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 http://money.cnn.com/2004/01/29/news...ex.htm?cnn=yes


Pixar dumps Disney


Studio headed by Steve Jobs says it will seek other distributors for its films starting in 2006.

January 29, 2004: 7:20 PM EST



NEW YORK (CNN/Money) - Pixar Animation Studios Inc. said Thursday it ended talks with Walt Disney Co. to extend a five-picture deal for Disney to distribute Pixar films.


Pixar CEO Steve Jobs, whose studio has been a runaway success.

Pixar, the computer animation pioneer founded by Apple Computer Inc.'s Steve Jobs, said it would begin talks with other companies to distribute its films starting in 2006.


"After ten months of trying to strike a deal with Disney, we're moving on," Pixar CEO Steve Jobs said in a statement. "We've had a great run together -- one of the most successful in Hollywood history -- and it's a shame that Disney won't be participating in Pixar's future successes."


The move was a clear setback to Disney, which reaped a financial and critical bonanza from the partnership and has struggled with its own strategy for animation.


Disney said Pixar's final offer would have cost Disney hundreds of millions of dollars from the existing distribution deal and was not sweet enough going forward.


"Although we would have enjoyed continuing our successful collaboration under mutually acceptable terms, Pixar understandably has chosen to go its own way to grow as an independent company," Disney Chairman Michael Eisner said in a statement.


Pixar (PIXR: Research, Estimates) stock rose initially in after-hours trading but later fell back, while Disney (DIS: Research, Estimates) stock tumbled about 6 percent.


Other studios are already expressing interest in forging a relationship with Pixar. A Warner Bros. spokesperson told CNN, "We would love to be in business with Pixar. They are a great company." Warner Bros. has not yet engaged in formal talks with the animator.


Pixar said its five films so far -- including "Toy Story", "Monsters Inc." and "Finding Nemo" -- have taken in $2.5 billion at the worldwide box office and sold more than 150 million DVDs and videos. "Finding Nemo" was highest grossing animated film of all time.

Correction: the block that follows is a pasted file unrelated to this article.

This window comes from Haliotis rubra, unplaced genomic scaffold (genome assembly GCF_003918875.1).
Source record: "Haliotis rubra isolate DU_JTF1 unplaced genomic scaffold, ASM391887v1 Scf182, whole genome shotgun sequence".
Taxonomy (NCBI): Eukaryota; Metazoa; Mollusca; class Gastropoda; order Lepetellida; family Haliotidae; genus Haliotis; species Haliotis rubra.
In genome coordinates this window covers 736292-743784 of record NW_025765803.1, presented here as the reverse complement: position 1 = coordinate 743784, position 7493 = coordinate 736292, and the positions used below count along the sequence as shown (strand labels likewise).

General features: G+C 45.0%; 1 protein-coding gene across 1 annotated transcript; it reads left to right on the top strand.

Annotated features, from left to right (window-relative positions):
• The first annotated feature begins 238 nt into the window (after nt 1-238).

Pixar had complained that the terms of the distribution deal were tilted too heavily in Disney's favor. Under the deal, Pixar was responsible for content, while Disney handled distribution and marketing.


In exchange, Pixar has split profits with Disney and pays the studio a distribution fee of between 10 percent to 15 percent of revenue. Based on its blockbuster success, Pixar has argued that it should keep the profit itself and cut the fees its studio partner charges.


Many observers had expected Pixar and Disney to keep talking at least until the middle of this year and to eventually reach a deal since both had gained so much from their partnership.


"It makes it look like Eisner did something wrong again, but we shouldn't jump to conclusions. This could be a negotiating tactic by Pixar as well," said Patrick McKeigue, an analyst at Independence Investment, which holds Disney shares.Roy Disney and ally Stanley Gold, who both resigned from the Disney board late last year and called for Chief Executive and Chairman Michael Eisner to step down, placed the blame on Eisner.


"More than a year ago, we warned the Disney board that we believed Michael Eisner was mismanaging the Pixar partnership and expressed our concern that the relationship was in jeopardy," they said.


Disney noted in its statement that it owns rights to all the Pixar movies, as well as two more animated features yet to be delivered -- "The Incredibles" due this year and "Cars", expected in 2005.


Disney will distribute those two films with Pixar getting its share of the profits. Disney also has the right to finance and produce sequels if Pixar declines to co-finance and produce them under the current agreement.
 

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Hmm, I wonder how long before Eisner is out and Jobs is made "CEO for life" of Disney. :D


How else am I going to get my Lizzy McGuire Edition Video iPod?


Randy
 

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Yeah, I heard news of this on NPR this morning on my way to the office. Pixar will be gone, and this on the heels of the announced closure of the Orlando animation studio. But hey, they still have the theme parks. :D


Is it just me or does anyone else think the time has come for Eisner to go?


--Jerome
 

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Disney still has the right to distribute sequels, under the same contract, to the Pixar films they've already distributed. But I agree, this is a huge problem for Disney. They have not been able to make a hit on their own in animation for a while.